The quiet words of the wise are more to be heeded
than the shouts of a ruler of fools.
Wisdom is better than weapons of war.
Of course, this is not an exhaustive account of the positive message of Ecclesiastes. Nor am I saying the message is 100% consistent. But I believe the cumulative message is clear:
Give up the striving after self-esteem and significance. How? Do good work. Enjoy the work for itself. Don't turn work into a self-esteem project. Don't serve that power. Put aside the anxiety of chasing self-esteem and significance and learn to enjoy the day. Notice the simple gifts of food and drink. Be present with your loved ones. Cherish and cultivate friendships. Don't turn religion into a self-esteem project. Don't be too righteous. Yet don't be foolish either. Seek wisdom over violence and war. Avoid the propaganda of nations and fools. Spend the day doing good.
This, in the estimation of Ecclesiastes, is what it looks like, in the words of James Alison, to "live as if death were not." This is what it looks like, in the words of William Stringfellow, "to live humanely in the Fall." This is what it looks like, in the words of Arthur McGill, to receive your identity as "gift" rather than as a possession you must protect and defend against others. This is what it looks like, in the words of Ernest Becker, to trade neurotic strivings for a "relaxedness" in the face of death.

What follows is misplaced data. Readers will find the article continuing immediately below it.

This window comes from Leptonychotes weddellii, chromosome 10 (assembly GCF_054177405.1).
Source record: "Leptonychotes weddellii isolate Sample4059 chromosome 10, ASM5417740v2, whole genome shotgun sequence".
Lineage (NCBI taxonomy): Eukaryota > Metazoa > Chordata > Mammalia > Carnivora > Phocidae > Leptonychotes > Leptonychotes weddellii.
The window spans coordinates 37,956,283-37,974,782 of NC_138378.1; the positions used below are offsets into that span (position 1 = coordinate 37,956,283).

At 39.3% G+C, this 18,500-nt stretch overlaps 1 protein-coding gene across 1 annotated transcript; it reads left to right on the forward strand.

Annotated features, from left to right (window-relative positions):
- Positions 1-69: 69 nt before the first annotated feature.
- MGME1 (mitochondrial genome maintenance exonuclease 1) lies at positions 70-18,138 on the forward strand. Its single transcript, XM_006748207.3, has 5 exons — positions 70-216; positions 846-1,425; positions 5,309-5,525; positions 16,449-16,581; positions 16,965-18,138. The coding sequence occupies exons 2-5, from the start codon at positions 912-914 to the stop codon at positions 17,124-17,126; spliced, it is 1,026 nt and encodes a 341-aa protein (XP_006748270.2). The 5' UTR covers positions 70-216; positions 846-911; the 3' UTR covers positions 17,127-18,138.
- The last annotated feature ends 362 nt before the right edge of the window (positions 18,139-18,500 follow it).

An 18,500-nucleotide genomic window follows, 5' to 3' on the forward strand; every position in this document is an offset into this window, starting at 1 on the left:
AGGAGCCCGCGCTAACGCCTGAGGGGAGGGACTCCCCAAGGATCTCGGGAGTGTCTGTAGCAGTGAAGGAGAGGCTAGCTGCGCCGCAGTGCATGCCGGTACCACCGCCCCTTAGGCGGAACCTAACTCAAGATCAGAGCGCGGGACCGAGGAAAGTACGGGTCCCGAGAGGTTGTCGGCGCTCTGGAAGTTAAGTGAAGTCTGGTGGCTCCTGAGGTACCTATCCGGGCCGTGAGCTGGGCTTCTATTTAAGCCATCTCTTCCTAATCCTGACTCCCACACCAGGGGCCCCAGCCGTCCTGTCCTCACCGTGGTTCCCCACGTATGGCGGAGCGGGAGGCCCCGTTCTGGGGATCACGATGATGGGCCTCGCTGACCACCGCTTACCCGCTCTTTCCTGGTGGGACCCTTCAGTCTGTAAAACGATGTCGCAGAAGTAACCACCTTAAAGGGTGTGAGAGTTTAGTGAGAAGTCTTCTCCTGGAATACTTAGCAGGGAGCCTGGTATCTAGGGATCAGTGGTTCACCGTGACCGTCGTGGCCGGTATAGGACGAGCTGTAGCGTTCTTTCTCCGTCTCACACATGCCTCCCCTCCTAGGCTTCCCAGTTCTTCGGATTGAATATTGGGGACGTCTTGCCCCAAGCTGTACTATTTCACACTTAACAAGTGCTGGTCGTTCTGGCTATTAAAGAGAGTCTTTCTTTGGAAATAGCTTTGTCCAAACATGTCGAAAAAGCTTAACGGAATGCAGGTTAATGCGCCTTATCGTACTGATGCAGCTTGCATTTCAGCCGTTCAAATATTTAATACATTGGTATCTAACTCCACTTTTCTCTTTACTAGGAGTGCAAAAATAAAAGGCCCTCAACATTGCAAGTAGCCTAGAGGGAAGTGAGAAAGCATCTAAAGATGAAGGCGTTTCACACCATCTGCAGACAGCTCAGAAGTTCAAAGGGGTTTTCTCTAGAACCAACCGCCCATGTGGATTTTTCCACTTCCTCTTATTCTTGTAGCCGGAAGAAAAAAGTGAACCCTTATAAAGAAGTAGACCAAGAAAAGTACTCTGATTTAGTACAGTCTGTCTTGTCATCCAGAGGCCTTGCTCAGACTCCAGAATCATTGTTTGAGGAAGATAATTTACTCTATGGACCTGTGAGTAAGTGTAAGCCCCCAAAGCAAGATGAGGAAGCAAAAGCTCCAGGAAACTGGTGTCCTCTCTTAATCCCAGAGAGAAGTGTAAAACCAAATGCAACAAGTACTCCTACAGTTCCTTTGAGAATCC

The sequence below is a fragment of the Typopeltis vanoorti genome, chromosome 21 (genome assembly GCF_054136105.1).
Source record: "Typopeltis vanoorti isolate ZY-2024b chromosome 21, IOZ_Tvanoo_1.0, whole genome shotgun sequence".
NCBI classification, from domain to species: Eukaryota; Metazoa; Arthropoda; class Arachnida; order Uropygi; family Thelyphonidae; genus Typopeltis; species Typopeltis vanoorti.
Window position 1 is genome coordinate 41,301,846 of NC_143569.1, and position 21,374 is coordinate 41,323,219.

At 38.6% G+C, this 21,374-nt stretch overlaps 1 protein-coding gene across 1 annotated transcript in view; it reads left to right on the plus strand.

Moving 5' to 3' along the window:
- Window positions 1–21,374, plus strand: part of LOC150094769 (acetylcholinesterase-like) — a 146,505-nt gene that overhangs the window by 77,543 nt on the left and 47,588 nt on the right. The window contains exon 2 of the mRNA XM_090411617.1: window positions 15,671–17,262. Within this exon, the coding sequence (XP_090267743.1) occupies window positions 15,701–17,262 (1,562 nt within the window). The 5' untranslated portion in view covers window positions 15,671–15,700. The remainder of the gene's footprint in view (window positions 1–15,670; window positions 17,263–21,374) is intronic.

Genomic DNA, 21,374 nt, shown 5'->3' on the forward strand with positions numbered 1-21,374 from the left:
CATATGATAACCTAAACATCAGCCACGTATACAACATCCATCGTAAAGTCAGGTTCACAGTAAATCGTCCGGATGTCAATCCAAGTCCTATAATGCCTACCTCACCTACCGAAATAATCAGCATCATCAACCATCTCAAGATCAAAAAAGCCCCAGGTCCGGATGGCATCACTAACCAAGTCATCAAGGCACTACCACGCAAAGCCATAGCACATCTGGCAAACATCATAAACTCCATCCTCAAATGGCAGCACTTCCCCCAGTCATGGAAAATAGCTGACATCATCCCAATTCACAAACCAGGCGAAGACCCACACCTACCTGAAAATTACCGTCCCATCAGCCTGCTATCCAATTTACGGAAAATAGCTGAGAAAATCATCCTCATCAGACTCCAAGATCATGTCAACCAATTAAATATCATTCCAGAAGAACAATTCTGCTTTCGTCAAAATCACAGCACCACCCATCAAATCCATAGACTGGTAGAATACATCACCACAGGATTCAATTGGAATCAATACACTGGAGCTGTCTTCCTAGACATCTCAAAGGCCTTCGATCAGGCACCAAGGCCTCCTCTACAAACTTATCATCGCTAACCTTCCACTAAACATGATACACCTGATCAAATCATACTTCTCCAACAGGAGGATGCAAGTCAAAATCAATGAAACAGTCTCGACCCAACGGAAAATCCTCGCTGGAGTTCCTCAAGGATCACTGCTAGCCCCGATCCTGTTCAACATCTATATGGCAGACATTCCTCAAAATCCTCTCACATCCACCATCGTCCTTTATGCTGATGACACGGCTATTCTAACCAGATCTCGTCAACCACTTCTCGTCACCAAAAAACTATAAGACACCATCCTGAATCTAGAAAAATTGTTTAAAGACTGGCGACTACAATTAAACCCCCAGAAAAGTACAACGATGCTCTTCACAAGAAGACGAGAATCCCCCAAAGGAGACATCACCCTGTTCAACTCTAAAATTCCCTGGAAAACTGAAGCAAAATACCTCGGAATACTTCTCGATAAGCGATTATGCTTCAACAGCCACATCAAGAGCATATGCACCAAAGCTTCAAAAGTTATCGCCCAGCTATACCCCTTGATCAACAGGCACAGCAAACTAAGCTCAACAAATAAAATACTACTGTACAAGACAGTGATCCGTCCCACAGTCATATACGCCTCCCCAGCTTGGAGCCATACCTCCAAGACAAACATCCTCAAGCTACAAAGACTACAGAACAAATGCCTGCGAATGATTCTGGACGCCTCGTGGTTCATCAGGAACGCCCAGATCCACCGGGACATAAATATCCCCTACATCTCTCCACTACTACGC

In short, this is the vision of the person who as stepped away from idolatry, who has been exorcised of the spirituality of the principalities and powers. Non-anxious. Peaceful, internally and externally. Relaxed in the face of death. Not lured into crazy self-esteem projects. And thus non-rivalrous and non-violent. Joyful for the day and simple graces. Doing good work. Not too righteous, holding religion at a distance. But not undisciplined and foolish. A good friend. A good family member. Spending the day doing good.

Basically, following the example of the Great Exorcist himself:
Acts 10.38
Jesus went around doing good and healing all who were under the power of the devil, because God was with him.

Friday, March 16, 2012

Be Human in This Most Inhuman of Ages...

You are not big enough to accuse the whole age effectively, but let us say you are in dissent. You are in no position to issue commands, but you can speak words of hope. Shall this be the substance of your message? Be human in this most inhuman of ages; guard the image of man for it is the image of God. You agree? Good. Then go with my blessing. But I warn you, do not expect to make many friends...
--Thomas Merton, Raids on the Unspeakable

Thursday, March 15, 2012

The Jesus Poems: Cana

It was getting late
with the warm fuzz
of the wine
well worked into our minds
when the first sign
of the Kingdom of Heaven
in a back room
with only the paid help
as witnesses
and the quality
of the gift
passing unnoticed
because of our